This phenomenon of searching for "balance" is never more obvious than when we examine the Biblical (notice: I did not say Old Testament) way that God deals with the wicked. In Psalm 139 and numerous other places throughout scripture the very act of praying that God would slay the wicked goes hand in hand with a song of worship. It is as if the Psalmist is rooting for the Almighty in His cosmic battle against evil. Yet, when we read passages such as Psalm 139 or Psalm 5:4-5 which states, "You are not a God who takes pleasure in evil; with you the wicked cannot dwell. The arrogant cannot stand in your presence; you hate all who do wrong;" we immediately rush to the defense of God by running to the New Testament cupboard in search for an antidote in order to bring "balance" to the situation. After all, we don't want God to be seen as someone that hates people. The only problem with this, of course, is that the Bible says that He indeed does hate the wicked. Further compounding the problem is that churches that "hate the wicked" are praised for doing so in the New Testament! The Church at Ephesus received the following praise from the Lord Himself, "You have this in your favor: You hate the practices of the Nicolaitians, which I also hate" (Revelation 2:6). What makes us most uncomfortable about this passage in Revelation 2:6 is that the people are named. There is no doubt that when the small congregation at Ephesus received this Word from God that they knew exactly which people in the community that the Lord was talking about!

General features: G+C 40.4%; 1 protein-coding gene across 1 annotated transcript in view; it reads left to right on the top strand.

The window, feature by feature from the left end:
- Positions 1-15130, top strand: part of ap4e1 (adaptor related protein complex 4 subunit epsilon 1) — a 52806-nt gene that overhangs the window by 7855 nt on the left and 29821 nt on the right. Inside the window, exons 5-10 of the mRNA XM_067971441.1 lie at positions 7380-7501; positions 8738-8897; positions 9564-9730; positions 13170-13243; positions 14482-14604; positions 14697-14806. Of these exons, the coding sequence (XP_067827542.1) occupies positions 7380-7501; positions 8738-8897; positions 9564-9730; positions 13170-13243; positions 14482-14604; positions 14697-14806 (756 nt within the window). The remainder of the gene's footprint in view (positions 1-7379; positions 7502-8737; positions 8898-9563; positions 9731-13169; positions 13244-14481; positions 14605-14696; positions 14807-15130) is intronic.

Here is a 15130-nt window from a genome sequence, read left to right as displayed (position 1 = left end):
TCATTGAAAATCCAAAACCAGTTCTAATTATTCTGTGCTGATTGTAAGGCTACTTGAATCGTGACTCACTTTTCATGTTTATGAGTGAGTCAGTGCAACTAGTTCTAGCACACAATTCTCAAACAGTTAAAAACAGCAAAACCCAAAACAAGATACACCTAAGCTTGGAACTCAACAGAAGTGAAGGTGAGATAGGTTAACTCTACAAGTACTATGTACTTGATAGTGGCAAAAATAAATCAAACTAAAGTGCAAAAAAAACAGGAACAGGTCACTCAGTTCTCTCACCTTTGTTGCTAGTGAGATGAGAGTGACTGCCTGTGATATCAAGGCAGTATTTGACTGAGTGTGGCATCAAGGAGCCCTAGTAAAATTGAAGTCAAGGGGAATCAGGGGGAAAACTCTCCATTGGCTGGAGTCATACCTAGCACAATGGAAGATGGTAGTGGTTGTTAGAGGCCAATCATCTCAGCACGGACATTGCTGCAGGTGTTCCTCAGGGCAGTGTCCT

More than likely you are crying out for "balance" after reading the above paragraph and have the antidote in your hand to the 'acidic' and, what you feel to be, 'destructive' nature of a gospel that would proclaim hatred toward anyone. You proudly hold up the vial of Matthew 5:44, "Love your enemies and pray for those who persecute you, that you may be sons of your Father in heaven." You rejoice in that you have found the "balance" in Scripture. Have you? Does Matthew 5 tell you to be in love with God's enemies or yours?  Is it not possible that in our search for "balance" that we undermine what God is trying to teach us. I certainly don't want to be rooting for God's enemies. I want God's enemies to be defeated. Whether or not God wants who I perceive to be my enemies to be defeated or not is another story. The Psalmist in Psalm 139 seems to realize this and immediately after praying that God would slay the wicked turns to an examination of his own heart to make sure that he is not among them!